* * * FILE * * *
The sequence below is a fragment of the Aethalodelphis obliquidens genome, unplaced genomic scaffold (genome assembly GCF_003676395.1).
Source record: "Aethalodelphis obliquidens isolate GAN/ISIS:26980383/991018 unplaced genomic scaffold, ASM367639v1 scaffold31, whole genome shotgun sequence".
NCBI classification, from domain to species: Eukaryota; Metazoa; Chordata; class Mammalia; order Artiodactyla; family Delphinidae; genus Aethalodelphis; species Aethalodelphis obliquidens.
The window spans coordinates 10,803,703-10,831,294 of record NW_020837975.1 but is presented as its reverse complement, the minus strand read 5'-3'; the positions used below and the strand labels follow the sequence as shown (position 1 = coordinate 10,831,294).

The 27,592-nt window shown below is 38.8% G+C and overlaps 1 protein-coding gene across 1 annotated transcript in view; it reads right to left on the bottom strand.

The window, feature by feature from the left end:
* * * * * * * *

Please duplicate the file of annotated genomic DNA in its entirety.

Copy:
The sequence below is a fragment of the Aethalodelphis obliquidens genome, unplaced genomic scaffold (genome assembly GCF_003676395.1).
Source record: "Aethalodelphis obliquidens isolate GAN/ISIS:26980383/991018 unplaced genomic scaffold, ASM367639v1 scaffold31, whole genome shotgun sequence".
NCBI classification, from domain to species: Eukaryota; Metazoa; Chordata; class Mammalia; order Artiodactyla; family Delphinidae; genus Aethalodelphis; species Aethalodelphis obliquidens.
The window spans coordinates 10,803,703-10,831,294 of record NW_020837975.1 but is presented as its reverse complement, the minus strand read 5'-3'; the positions used below and the strand labels follow the sequence as shown (position 1 = coordinate 10,831,294).

The 27,592-nt window shown below is 38.8% G+C and overlaps 1 protein-coding gene across 1 annotated transcript in view; it reads right to left on the bottom strand.

The window, feature by feature from the left end: